Supposing, just supposing if there were no traffic light system around. What will probably happen? Accidents! And more accidents. In fact, there would be “chaos”.

Failure to obey traffic lights, contravenes Section 119 (2) of the Akta Pengangkutan Jalan ’87. A RM300 fine!

Malaysian driving instructors, who like me, allow new drivers and inexperienced students to cross “Cross” junctions and “T” junctions are in fact courting danger. What these instructors should keep in mind is, use the “traffic light” where ever possible. Believe me, it’s safer.

Why are traffic light system recommended?

1) There’s a systematic flow of traffic.

2) The time to wait is proportionately adjusted.

3) Traffic from the other side will not dare to proceed, as this means “beating the traffic lights”. An offence!

4) Traffic lights are actually safer.

So to all drivers including instructors as well, it’s more advantageous and safer to use the “traffic lights” if you can.

However, there are still accidents happening at traffic lights junction. There will always be drivers who are stubborn and won’t follow rules. There are others who are impatient.

In reality, Red means “Stops”. Green indicates “Go”. What does “amber” or Yellow indicate? In case you are not aware yet, amber actually means “Stop”!.

If all drivers were to stop at Yellow, I’m rather certain, there will hardly be any accidents at traffic lights.

Sometimes, we cannot entirely put the blame on drivers themselves. Believe, me, some traffic lights appear to be a little crazy. It’s green and you’re going through and out of a sudden, it turns “Red”.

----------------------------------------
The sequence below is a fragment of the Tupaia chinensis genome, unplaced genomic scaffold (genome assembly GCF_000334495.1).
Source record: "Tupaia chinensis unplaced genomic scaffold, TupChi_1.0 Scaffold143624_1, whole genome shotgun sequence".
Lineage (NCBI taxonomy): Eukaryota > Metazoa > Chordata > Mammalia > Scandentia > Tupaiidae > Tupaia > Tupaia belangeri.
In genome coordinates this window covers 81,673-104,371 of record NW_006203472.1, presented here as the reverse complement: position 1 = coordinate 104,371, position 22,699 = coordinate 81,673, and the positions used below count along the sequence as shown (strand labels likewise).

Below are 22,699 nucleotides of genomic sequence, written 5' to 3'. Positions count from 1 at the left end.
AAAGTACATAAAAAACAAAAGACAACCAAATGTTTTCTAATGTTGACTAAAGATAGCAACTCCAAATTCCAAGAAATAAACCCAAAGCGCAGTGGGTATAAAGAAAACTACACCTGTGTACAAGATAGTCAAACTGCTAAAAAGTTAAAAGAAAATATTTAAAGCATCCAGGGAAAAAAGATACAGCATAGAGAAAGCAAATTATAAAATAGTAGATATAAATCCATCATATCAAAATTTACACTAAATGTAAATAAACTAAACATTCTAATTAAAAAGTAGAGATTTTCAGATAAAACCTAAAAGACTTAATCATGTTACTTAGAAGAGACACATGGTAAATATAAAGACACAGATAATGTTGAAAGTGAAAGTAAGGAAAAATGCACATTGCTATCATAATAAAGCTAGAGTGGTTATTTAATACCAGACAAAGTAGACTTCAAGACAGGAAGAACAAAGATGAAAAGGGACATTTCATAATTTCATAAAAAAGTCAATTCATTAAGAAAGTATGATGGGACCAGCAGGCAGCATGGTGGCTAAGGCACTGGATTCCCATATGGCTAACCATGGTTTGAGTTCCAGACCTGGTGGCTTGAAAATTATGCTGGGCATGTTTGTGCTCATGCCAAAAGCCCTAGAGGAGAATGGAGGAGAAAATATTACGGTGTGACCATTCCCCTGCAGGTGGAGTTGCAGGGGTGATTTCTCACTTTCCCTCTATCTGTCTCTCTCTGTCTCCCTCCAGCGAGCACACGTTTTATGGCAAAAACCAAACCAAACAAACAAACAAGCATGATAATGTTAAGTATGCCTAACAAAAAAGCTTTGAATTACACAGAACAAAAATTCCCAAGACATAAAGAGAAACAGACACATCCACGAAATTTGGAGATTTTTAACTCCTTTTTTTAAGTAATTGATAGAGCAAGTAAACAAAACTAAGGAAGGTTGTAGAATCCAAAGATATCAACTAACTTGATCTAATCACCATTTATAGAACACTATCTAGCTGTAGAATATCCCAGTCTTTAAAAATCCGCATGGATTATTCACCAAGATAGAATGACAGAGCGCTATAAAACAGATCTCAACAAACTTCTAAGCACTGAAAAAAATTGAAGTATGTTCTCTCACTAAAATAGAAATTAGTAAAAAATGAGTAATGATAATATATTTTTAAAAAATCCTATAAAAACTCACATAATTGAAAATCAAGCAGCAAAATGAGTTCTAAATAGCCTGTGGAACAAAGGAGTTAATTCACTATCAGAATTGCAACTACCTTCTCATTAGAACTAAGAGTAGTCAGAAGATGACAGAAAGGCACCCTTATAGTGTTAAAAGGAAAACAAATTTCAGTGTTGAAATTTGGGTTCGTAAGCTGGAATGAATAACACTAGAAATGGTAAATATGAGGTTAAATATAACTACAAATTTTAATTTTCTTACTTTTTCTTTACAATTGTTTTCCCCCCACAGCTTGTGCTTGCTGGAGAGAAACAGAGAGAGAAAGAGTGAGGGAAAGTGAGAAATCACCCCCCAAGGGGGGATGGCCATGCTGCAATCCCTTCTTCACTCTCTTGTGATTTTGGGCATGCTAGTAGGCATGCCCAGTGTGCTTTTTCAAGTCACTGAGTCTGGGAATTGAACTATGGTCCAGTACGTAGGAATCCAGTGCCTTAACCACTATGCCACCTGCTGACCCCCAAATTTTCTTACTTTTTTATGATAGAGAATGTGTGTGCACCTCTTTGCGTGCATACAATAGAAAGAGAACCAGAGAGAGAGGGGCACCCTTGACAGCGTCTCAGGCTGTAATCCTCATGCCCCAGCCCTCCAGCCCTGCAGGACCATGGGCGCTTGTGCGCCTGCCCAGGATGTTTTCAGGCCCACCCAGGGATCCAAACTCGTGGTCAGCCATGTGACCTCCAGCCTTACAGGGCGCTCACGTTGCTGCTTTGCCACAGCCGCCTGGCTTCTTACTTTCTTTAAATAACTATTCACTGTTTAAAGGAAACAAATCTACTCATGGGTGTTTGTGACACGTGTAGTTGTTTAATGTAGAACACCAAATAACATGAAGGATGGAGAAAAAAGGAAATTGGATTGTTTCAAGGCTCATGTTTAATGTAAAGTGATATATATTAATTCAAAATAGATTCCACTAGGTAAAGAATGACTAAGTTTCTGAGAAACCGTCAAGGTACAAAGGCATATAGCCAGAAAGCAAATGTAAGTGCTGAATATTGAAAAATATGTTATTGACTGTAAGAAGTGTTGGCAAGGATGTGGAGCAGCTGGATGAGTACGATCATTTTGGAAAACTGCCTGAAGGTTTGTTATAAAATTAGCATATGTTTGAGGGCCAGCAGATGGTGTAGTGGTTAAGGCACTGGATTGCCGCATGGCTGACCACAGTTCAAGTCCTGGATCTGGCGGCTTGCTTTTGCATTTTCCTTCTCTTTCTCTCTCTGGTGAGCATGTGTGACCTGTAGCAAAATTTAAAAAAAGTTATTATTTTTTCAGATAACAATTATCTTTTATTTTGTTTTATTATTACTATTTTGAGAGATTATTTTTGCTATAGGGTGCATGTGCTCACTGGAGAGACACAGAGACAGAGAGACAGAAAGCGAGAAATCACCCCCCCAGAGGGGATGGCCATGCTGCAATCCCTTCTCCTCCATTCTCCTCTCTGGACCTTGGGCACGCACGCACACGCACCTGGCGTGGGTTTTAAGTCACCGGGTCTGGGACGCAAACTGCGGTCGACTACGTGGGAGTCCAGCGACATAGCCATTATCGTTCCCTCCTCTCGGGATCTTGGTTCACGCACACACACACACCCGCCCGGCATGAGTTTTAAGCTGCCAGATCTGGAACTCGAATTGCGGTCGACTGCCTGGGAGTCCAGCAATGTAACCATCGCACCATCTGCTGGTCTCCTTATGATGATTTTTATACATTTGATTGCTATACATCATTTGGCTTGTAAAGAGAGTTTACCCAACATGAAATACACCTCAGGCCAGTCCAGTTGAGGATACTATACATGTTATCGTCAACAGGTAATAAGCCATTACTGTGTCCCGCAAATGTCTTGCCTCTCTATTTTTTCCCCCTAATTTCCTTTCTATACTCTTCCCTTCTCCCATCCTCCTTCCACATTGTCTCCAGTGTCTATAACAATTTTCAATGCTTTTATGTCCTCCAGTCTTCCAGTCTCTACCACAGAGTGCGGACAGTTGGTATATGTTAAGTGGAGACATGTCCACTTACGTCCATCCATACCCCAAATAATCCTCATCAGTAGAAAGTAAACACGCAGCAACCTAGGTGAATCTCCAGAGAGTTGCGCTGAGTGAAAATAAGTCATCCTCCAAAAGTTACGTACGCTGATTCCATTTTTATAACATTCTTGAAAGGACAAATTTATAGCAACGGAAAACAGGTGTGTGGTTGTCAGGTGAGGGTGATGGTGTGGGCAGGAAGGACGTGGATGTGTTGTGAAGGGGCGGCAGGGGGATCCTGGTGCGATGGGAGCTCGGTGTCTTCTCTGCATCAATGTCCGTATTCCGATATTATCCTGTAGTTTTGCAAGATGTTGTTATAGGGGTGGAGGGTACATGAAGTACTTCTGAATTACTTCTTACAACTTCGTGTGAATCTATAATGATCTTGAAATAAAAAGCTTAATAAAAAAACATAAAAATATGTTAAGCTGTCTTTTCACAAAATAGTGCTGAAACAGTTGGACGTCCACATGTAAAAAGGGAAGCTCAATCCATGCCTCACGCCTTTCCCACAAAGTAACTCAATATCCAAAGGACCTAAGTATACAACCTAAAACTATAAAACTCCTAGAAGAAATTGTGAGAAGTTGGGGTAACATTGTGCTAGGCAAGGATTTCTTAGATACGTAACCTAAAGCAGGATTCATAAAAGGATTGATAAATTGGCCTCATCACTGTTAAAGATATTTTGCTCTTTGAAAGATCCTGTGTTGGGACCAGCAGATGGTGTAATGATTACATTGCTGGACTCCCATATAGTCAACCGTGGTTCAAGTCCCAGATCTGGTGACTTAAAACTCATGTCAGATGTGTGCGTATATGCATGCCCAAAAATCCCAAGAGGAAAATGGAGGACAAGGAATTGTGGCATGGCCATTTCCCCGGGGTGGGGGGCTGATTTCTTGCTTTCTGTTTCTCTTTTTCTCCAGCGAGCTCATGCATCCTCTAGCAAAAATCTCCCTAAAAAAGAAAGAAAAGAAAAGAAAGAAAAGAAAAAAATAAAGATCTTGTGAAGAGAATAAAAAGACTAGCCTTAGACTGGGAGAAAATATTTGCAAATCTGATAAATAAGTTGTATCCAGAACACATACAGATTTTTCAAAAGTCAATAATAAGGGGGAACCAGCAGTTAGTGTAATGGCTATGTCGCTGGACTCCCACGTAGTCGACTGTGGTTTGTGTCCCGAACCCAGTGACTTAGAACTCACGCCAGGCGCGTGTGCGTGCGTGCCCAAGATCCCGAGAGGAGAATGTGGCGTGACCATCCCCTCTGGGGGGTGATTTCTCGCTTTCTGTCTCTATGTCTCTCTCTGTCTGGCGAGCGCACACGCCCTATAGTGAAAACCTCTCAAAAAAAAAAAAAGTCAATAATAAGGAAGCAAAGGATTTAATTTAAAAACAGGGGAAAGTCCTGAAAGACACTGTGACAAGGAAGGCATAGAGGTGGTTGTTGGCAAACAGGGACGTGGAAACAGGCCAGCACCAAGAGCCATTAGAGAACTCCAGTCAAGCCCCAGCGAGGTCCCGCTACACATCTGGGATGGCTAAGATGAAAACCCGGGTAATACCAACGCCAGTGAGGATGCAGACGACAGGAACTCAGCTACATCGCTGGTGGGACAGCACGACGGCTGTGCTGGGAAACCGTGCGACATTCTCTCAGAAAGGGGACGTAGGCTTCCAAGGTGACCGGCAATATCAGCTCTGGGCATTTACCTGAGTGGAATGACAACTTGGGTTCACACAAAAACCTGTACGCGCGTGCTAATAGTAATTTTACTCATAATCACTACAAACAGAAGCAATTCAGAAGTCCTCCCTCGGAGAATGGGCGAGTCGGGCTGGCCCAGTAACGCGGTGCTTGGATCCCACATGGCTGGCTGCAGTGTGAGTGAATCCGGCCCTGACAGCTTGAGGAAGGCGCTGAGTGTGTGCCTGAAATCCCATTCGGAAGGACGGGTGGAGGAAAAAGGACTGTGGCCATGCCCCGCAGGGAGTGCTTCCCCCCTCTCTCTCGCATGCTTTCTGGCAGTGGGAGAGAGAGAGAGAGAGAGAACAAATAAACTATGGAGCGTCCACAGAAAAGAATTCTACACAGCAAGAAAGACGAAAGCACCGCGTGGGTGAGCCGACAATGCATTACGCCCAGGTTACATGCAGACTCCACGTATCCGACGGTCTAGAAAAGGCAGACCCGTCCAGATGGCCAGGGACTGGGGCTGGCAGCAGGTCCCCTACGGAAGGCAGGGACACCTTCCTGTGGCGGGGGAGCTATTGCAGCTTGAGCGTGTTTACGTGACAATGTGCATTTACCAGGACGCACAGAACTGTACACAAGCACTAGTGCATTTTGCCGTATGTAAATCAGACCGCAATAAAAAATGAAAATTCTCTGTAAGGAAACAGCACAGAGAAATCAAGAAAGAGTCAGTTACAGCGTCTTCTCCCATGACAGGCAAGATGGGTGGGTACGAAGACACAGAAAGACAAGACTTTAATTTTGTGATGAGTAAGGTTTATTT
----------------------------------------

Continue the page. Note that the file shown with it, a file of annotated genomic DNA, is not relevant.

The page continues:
When you have crossed the White line, what are you supposed to do? You cannot very well stop suddenly!

Traffic from the back will obviously crash into you. The correct procedure in such a situation is, Follow Through!

But some policemen don’t seem to concord with this line of thought. They immediately summon us. Many drivers who are caught in similar situation such as this feel it’s time wasting going to court.

They give in and “Pay the fine”.

This morning, an Indian bus driver met me at the Driving Institute grounds. He has earlier met a friend and seeked his help to settle a traffic lights summon.

Sadly, a month had already passed by. The runner has yet to be seen or heard of. The tale it is hope will remind readers not to get into similar encounters.

Finally, to all instructors, drivers old and new alike, use the “traffic lights system” more often. Eventually, it is hoped, it will decrease the number of accidents currently taking place.

For those who have succeeded making use of friends and runners services to pay summons, good luck to you. Keep the receipts well. You’ll need them one day.

A word of reminder before we stop. At the cross junction where the traffic light is located, there’s a “Yellow box”. Stopping in this yellow box is also an offence. The fine? Another RM300.